A team of British scientists has arrived in the Antarctic to try to find the continent's "missing meteorites".
The group, from the University of Manchester, will spend six weeks scouring a remote region for lumps of iron that have fallen from the sky.
These pieces of metal represent the shattered remains of small planet-like objects that were destroyed in the early years of the Solar System.
Iron meteorites are rare, however, especially in Antarctica.
Less than 1% of all the space rocks recovered in searches on the continent are of the metal type, compared with about 5% elsewhere in the world.
But the Manchester researchers believe they know the reason for this statistical deficit.
Their modelling work suggests the iron meteorites are out there; they've simply buried themselves in the ice in the Antarctic sunshine.
"Iron meteorites have a higher thermal conductivity than chondrites, or stony meteorites," explained mathematician Dr Geoff Evatt. "That means they can warm and melt the ice around them more efficiently. So we expect them to be there, hanging just below the surface," he told BBC News.
The scientists arrived this week at the British Antarctic Survey's (BAS) Rothera station to begin preparations.
They'll be heading out into the field very shortly, taking with them a specially designed metal-detecting system that will be dragged behind a couple of snowmobiles.
Whenever this technology is alerted to an interesting signal, the team will jump off its vehicles and dig down into the ice.
Over the 15-20 sq km that will be surveyed, the researchers hope to find four or five iron meteorites.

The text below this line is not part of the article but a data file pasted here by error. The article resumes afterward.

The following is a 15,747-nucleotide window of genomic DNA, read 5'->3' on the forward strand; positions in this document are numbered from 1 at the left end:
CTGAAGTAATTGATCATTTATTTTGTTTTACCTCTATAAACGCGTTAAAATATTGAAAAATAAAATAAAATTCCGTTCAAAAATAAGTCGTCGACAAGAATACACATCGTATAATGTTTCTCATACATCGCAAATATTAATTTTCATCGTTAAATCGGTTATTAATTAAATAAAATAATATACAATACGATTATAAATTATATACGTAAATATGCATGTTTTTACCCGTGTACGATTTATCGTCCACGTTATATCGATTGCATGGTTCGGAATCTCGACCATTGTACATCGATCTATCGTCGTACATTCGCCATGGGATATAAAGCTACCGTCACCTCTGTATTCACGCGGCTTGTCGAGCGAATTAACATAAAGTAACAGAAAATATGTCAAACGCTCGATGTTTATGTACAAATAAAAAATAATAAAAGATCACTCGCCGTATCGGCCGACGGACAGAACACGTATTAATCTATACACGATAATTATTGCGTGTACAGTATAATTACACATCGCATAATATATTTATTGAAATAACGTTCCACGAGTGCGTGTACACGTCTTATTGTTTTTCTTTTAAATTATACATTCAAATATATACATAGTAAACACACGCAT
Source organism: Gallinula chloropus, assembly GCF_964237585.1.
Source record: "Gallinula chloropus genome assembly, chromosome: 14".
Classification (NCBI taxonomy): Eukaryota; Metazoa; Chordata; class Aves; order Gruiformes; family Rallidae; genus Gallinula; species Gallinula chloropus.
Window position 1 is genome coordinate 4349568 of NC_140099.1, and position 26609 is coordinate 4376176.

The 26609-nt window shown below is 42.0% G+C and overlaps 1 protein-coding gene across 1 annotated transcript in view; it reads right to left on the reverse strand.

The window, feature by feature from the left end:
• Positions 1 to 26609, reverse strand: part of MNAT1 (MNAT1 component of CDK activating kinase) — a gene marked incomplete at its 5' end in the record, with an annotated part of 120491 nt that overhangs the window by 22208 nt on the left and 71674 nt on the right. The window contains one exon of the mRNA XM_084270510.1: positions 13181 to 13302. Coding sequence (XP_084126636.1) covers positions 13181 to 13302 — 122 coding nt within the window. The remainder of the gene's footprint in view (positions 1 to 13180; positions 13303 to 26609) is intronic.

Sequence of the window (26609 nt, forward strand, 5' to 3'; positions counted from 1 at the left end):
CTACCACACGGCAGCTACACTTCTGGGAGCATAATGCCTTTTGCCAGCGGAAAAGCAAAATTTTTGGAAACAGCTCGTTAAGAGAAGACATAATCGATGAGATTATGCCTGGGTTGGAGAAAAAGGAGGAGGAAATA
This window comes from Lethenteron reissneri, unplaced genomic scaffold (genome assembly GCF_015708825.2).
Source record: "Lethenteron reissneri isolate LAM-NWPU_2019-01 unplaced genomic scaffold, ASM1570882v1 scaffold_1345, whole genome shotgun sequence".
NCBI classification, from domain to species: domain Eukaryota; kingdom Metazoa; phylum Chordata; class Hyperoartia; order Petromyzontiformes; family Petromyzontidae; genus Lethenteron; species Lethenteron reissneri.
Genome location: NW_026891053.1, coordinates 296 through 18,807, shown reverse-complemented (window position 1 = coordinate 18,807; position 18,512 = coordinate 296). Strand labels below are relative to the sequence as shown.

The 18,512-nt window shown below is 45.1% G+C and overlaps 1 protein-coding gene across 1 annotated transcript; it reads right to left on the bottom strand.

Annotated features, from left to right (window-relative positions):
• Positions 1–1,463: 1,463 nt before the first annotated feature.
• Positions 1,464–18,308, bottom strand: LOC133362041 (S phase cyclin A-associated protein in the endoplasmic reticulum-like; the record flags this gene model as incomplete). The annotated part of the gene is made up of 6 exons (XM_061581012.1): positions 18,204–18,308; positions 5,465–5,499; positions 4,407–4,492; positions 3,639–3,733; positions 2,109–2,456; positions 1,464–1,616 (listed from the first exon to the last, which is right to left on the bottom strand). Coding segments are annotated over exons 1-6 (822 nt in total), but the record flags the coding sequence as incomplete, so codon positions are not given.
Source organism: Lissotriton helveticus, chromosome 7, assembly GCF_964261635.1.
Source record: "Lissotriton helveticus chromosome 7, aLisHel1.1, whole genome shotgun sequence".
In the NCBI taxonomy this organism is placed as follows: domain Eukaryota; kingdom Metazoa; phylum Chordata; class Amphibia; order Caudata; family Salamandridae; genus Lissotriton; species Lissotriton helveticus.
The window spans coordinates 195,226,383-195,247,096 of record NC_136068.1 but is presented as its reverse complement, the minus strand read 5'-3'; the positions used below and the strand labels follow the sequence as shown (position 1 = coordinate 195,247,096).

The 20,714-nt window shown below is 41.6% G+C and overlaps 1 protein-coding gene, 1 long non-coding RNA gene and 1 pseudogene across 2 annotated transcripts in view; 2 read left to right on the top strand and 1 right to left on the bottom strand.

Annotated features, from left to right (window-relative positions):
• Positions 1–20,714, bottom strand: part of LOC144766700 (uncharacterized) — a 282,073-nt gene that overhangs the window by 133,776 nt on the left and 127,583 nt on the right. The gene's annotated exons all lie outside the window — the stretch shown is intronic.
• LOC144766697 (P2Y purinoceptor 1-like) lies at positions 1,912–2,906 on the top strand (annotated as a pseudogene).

This would enable some great science, said Dr Katie Joy.
"By looking at the age, structure and chemistry of iron meteorites, we can understand the timing of the processes that occurred in the early Solar System - and the numbers and diversity of these small planets that were forming. And all of that information can help us understand how we got big planets like Earth, Mars and Venus."
The expedition is the culmination of three years' hard graft for the team.
After winning the funding to attempt to prove the idea of a buried population of iron meteorites, the scientists then had to design, build and test its detection technology; and identify the most suitable location to deploy it.
The snowmobile-dragged array incorporates a lot of the electronics found in standard mine-detection equipment. It has had to be made more hard-wearing, however, to cope with the bashing it will receive when bouncing across solid ice. Operation in sub-zero temperatures was also factored into the design.
Dr Evatt successfully put a prototype through its paces at the BAS Sky Blu fuel depot a year ago. At the same time Dr Joy ventured into the Antarctic's deep interior to inspect favourable meteorite-hunting grounds.
The continent is helpful to scientists in that the flow of the ice tends to aggregate fallen space rocks against ridges and mountains.
Dr Joy picked up more than 30 surface stony meteorites in her travels, and settled on a place now called the Outer Recovery Ice Fields for the upcoming iron quest.
"It would be really exciting if we could find a lunar or Martian meteorite. That would be the cherry on the cake. But hopefully we can find about 80 surface meteorites made up of different asteroid types. And if we can find that many, this implies that beneath the ice surface we may have four or five iron-rich meteorites - if our theory is correct."
The Manchester-led project is funded by the Leverhulme Trust with logistic support from BAS.
The team is running a blog to report on its discoveries. There will be some audio updates as well on the BBC Radio 4's Today programme.